15. I hear you as well. I feel very alone and like more of a recluse day by day. People's lives go on and they forget about the sadness of mine (and more importantly they seem to forget about my son). I struggle with how to continue to move forward in this world with so many people whizzing by me who don't understand. I hope you find comfort in the support group.

  16. There are so many lovely you sweet lady...that I wish I could hold right now. I couldn't have made it this far without all of you. None of you live in Montana....none. And, maybe it's best...because in this way, we can all write when we our weak moments of tears, and our silent moments of heavy grief where you can only BE in small quantities. In this way...we can all be there for each other when we can be. But....One I'd love to hug you.

  17. Kristin, I can relate to your post. Feeling so alone, scared of going to the group meetings and wanting to be able to meet other loss mama's in person. I feel like only other loss mom's truly understand me too. I hope to someday be able to meet you and give you a great big giant hug in person. Take care and God bless.

  18. This really resonates with me right now. I went to a share meeting when I first moved to this area but it just seemed to amplify my grief. At the same time it made me feel like in comparison to some of the other people there, people who, like you, got to meet their children far too briefly, my grief was hardly justified. I barely got to make my little one's small body when I miscarried and yet the pain is still so deep. I have no one IRL to talk to about any of this. My husband wasn't anywhere near as affected by our loss and I feel like he has to be tired of hearing about it by now. I've thought about going back but I just don't think I'm ready, even 16 months later. I wish we could all get together and just grieve together, be honest with our emotions.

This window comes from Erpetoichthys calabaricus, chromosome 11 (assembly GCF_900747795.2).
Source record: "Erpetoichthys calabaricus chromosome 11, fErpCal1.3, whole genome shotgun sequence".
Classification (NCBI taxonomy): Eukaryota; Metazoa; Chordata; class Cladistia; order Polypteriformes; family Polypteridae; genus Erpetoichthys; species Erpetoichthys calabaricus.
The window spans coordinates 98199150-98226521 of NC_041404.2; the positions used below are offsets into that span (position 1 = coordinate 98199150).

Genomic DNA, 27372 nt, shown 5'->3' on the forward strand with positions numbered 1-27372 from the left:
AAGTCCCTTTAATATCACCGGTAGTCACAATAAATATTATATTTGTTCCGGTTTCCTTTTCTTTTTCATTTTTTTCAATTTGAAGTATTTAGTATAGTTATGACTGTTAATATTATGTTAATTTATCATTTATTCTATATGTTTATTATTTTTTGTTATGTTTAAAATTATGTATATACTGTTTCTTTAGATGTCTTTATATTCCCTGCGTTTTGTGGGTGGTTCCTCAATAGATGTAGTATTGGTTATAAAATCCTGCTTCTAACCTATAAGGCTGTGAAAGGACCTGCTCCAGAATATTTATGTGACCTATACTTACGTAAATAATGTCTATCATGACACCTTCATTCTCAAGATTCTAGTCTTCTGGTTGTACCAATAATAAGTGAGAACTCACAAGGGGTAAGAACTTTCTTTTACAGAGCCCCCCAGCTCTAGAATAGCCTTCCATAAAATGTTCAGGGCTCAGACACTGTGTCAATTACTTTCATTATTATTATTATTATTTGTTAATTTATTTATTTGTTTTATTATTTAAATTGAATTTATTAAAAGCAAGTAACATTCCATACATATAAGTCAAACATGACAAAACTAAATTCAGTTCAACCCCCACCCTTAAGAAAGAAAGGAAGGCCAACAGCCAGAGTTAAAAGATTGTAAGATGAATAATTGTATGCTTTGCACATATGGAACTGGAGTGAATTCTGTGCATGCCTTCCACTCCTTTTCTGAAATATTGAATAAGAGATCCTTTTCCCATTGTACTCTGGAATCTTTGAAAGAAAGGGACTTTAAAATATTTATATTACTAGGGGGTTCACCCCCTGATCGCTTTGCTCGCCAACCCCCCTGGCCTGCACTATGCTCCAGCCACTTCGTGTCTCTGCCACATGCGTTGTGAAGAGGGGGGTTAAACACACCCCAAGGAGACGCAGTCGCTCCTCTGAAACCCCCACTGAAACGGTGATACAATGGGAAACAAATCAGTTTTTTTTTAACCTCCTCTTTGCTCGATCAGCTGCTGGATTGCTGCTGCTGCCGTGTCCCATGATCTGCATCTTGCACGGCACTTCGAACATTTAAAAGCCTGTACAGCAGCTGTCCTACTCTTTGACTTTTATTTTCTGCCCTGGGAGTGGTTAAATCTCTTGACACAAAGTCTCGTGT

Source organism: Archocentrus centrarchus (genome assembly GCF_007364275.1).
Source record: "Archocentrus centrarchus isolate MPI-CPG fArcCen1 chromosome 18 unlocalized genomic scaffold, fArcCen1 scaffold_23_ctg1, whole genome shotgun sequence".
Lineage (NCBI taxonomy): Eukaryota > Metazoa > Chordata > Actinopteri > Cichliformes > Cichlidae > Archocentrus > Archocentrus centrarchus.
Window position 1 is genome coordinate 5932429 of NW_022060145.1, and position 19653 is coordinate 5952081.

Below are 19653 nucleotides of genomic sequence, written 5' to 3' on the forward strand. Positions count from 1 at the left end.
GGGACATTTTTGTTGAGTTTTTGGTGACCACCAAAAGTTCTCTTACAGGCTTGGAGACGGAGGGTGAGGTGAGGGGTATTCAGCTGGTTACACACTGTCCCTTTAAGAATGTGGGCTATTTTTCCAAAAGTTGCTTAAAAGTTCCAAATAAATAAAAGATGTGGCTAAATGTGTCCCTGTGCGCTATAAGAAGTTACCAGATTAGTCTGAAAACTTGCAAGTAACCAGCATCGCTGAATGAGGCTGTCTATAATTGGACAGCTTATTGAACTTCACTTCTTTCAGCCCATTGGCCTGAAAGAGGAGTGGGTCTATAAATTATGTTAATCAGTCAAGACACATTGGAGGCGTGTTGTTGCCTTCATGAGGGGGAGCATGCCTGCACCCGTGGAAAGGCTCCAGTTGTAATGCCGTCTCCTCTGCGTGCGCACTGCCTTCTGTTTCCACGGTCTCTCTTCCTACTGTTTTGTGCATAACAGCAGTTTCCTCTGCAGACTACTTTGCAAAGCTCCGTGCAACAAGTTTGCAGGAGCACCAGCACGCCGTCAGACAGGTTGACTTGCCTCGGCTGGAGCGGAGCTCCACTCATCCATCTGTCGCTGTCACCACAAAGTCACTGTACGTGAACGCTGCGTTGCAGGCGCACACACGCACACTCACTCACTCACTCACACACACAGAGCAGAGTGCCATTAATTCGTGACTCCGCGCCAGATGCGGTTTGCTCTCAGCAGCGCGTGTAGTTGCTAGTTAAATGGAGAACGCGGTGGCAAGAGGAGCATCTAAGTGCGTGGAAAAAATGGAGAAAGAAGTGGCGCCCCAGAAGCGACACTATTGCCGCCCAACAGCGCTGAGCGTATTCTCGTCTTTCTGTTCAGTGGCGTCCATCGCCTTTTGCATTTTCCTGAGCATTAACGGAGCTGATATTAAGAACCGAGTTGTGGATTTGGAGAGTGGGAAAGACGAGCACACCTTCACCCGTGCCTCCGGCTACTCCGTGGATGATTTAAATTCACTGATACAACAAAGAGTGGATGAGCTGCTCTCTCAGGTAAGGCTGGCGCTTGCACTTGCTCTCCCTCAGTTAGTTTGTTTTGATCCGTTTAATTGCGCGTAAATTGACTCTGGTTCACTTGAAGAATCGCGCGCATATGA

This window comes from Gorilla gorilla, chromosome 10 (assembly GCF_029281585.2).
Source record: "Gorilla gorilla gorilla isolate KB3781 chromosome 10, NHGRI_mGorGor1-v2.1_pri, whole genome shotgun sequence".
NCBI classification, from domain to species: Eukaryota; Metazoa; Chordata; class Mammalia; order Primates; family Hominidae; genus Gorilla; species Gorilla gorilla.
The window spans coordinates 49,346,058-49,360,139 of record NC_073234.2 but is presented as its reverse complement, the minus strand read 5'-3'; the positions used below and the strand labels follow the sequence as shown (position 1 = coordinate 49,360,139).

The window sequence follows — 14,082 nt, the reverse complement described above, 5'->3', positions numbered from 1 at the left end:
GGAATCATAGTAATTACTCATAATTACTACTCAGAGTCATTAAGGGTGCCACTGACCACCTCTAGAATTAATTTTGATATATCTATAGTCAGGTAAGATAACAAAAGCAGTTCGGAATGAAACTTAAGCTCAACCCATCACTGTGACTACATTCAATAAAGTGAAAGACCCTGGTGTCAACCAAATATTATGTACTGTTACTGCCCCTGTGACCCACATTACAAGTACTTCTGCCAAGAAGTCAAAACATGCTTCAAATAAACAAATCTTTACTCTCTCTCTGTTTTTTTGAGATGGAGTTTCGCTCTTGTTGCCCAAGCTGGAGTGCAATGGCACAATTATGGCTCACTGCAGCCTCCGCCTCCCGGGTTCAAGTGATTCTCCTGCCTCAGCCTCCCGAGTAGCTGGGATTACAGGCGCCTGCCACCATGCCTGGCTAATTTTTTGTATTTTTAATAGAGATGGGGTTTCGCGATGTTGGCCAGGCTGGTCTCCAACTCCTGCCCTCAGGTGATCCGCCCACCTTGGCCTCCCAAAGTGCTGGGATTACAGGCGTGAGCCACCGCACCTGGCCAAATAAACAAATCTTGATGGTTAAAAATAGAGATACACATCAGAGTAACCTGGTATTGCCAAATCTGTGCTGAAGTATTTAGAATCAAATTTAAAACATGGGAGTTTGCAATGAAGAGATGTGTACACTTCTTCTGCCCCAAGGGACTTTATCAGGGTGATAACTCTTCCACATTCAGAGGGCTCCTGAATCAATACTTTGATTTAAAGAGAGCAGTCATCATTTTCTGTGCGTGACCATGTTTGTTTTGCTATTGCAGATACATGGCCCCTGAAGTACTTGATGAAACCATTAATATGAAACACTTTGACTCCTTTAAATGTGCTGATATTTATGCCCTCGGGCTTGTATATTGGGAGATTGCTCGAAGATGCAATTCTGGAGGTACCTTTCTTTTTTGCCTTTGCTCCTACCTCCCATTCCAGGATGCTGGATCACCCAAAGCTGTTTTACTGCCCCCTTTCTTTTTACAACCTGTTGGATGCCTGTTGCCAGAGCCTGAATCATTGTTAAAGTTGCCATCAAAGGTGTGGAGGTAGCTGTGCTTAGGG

19. Great post, speaks from all of our hearts **hugs** It would be nice to have more blogger ladies nearby. I had met Kerry at Making Coyne a few months ago and it was amazing, like I knew her forever. I am not strong enough mentally to go to one of those meetings, it's really difficult and I completely understand your anxiety about it. One other thing besides blogging that has really helped me is finding an online forum, and there are many out there and alot of them have all sorts of grief topics. The forum I found was for loss of multiples, but I will keep on the lookout for something that might help you if you want. Other than that, we could all post what state we are in and see who is closest! I am in PA. Hugs and love, Nan xo

  20. This post describes me completely. I am not the person I used to be and won't ever be her again and I know there are so many people in my life that are tired of the new me and getting frustrated by the fact that I am not "back to normal" yet. It's so hard. Thank you for putting it into words so eloquently. I have just recently found this community of loss mom bloggers and wish I had found all of you much sooner.

  21. Grrr, twice I've hit the wrong button and lost my response.

    I just wanted to say that while you can never return to normal, I hope you find a new normal that offers a bit of a haven from the pain. {{{Hugs}}}

  22. Thank you so much for sharing your story. I am so glad that you decided to join a support group, and even better that you are reaching out to people through Facebook and things like that. It will help you in the long run so much. Hoping and praying for you.

  23. Yes, that would be amazing. I get the whole feeling judged thing too, I feel it alot too myself. I think its a great idea to give the whole support group thing another go again, and hey your only loosing an hour or two and if its still not for you after that then what the heck, why not? I hope it works out! *HUGS*

  24. We don't really have any support groups around here, for things like this. I feel so incredibly alone. No one understands, no one gets it. Only my fellow bloggers get it, and sadly my only connection to them/you is this way. Its hard, its lonely, it really makes this journey that much harder. Not that I would ever wish this kind of pain on anyone, maybe I am just searching out for more supportive friends and family. We don't have that, so that paired with no support groups of anyone who has been here is so, so hard. Wishing you peaceful days...*hugs*